Release the former justice minister arbitrarily detained in Tunisia
Tunisian authorities should immediately release former justice minister Noureddine Bhiri, arbitrarily detained, Human Rights Watch said today.
Plainclothes policemen intercepted Bhiri on December 31, 2021 in front of his home in Tunis and forced him into their vehicle, without presenting an arrest warrant. His family didn’t know where he was until he was taken to hospital in Bizerte on January 2, 2022, where he remains under police surveillance. Fathi Beldi, a former Interior Ministry employee, was detained the same day in similar circumstances. His whereabouts have not been revealed.
“The kidnapping-style detention of Noureddine Bhiri and Fathi Beldi demonstrates the growing threat to human rights protection since President Saied took power last July,” said Eric Goldstein, acting director for the Middle East and North Africa at Human Rights Watch. “The authorities should either release Bhiri and Beldi now or, if they have evidence of an actual crime, charge them under the law. It’s that simple. “
Authorities have not disclosed any formal charges against Bhiri. However, on the day of his arrest, the Home Office issued A declaration referring to two anonymous people detained under an emergency decree of 1978, presumably Bhiri and Beldi. Judicial authorities, who normally oversee prosecutions, have not commented on either case.
President Saied suspended parliament on July 25, stripped its members of immunity and sacked the prime minister, saying it was necessary to act decisively to strengthen the country’s lagging economy and response to Covid-19.
Bhiri, 63, was Minister of Justice from 2011 to 2013 and is a member of the Tunisian bar. Bhiri is also vice-chairman of Ennahdha, the largest party in parliament, and head of its parliamentary bloc. Ennahdha denounced President Saied’s consolidation of power as a “coup” and demanded that he reopen parliament.
Bhiri is the first senior Ennahdha official to be detained since Zine el-Abidine Ben Ali, who was ousted from his post as president in 2011, jailed dozens of senior leaders and thousands of members in a campaign all over the place to crush the movement.
Bhiri was with his wife, Saida Akremi, a lawyer, when the police arrested him. They confiscated Akremi’s phone while she was trying to use it.
The Interior Ministry’s statement that evening stated that the two had been detained as “a preventive measure dictated by the need to protect national security”, as permitted by Article 5 of [Emergency] Decree 78-50 of January 26, 1978.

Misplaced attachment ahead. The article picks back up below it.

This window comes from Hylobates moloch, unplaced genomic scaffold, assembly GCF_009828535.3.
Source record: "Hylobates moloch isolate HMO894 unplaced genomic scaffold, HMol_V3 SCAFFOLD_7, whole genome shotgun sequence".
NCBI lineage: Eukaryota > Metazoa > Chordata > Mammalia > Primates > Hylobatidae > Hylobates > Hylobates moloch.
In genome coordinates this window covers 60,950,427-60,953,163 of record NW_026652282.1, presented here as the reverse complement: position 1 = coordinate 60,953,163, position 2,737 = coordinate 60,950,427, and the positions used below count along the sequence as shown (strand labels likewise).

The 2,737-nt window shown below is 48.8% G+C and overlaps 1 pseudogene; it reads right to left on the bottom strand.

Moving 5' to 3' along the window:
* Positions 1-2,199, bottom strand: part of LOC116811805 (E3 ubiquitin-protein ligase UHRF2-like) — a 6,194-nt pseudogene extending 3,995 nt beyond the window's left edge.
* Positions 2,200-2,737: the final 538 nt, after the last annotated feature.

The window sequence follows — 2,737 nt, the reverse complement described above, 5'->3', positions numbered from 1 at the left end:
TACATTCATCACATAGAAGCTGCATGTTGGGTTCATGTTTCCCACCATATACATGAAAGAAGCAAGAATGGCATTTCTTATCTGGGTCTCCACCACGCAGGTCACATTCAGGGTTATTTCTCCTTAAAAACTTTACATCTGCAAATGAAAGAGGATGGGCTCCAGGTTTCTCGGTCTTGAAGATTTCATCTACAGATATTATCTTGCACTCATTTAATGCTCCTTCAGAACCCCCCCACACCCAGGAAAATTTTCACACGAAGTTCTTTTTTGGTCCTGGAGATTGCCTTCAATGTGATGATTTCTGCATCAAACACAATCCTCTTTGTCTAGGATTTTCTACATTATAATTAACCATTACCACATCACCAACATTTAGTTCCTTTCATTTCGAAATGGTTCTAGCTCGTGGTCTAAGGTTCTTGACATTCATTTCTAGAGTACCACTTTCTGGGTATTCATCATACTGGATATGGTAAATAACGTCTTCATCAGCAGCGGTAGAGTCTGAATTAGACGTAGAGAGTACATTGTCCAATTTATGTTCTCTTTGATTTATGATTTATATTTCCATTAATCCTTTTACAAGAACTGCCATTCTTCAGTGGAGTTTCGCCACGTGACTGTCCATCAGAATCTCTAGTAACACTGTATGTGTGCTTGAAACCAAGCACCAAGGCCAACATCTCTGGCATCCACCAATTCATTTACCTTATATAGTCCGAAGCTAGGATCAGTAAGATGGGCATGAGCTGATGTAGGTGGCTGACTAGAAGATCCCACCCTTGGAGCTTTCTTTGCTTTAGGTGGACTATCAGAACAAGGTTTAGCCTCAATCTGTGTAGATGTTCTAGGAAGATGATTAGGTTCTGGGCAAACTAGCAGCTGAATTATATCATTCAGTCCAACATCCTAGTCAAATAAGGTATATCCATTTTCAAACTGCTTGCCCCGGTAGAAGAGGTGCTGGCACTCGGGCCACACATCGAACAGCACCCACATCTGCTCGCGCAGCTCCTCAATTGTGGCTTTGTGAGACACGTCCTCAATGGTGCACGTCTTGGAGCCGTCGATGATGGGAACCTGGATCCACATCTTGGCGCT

The same evening, police escorted Tunisian bar owner Brahim Bouderbala to Bhiri, although Bouderbala noted he could not determine the location of the visit. On January 1, authorities contacted Akremi and told her to bring her husband’s medicine to them, without allowing him to see him, Abderrezak Kilani, an attorney representing Bhiri, told Human Rights Watch.
On the evening of January 2, Bhiri’s family and lawyers learned that he was being held at Habib Bougatfa hospital, in the city of Bizerte, after refusing all food and medicine. His family is alarmed by his state of health. His wife visited him on January 5 for the first time, but hospital police and room guards denied access to his lawyers, Kilani said.
On January 3, the Minister of the Interior Taoufik Charfeddine press conference in which he apparently referred to Bhiri and Beldi without naming them. Charfeddine, appointed by President Saied on October 11, said, without providing details, that the “case” concerned the illegal issuance of passports and travel documents in 2013, when Bhiri was Minister of Justice.
While Charfeddine noted the case carried a “suspicion of terrorism”, he did not explain why the protection of national security required placing people in preventive detention, without charge, bypassing normal judicial process, for acts allegedly committed nine years ago. The next day, justice declared that he had been investigating the allegations since December 24.
Men in civilian clothes stopped Beldi, 55, near his home in Tunis on December 31 and forced him into an unmarked car, one of his lawyers, Latifa al-Habachi, told Human Rights Watch. The next day, the police telephoned Beldi’s brother Hichem to tell him to drop off some of Beldi’s personal effects at a National Guard post in Borj al-Amri, al-Manouba province, in the west of Tunis, without revealing Beldi’s location.
On January 5, the family, accompanied by lawyers, went to the same National Guard post to ask to see Beldi, as they had not heard from him since his detention. Security forces said only the family, but not the lawyers, could see him, al-Habachi said. The security forces ordered the family not to ask him where he was being held, and then brought Beldi to meet his family in the presence of the security forces.
Al-Habachi said she made inquiries at the courthouse and found no evidence of any ongoing proceedings against Beldi, who has apparently not seen a lawyer yet. His family have not received any documents regarding his detention and still do not know his whereabouts, she said.
Tunisian authorities have imposed various repressive measures against opponents, critics and politicians since President Saied seized extraordinary powers on July 25, including house arrest, travel bans, and peaceful criticism prosecution. Bhiri is the first figure of his stature to be detained at Ennahdha, although another minister on the party’s executive committee, Anouar Maarouf, spent about three months under house arrest in 2021.
“The authorities bypassed the judiciary to detain a prominent figure in the party most critical of the president’s takeover,” Goldstein said. “This can only further intimidate those who dare to oppose the president’s seizure of power.”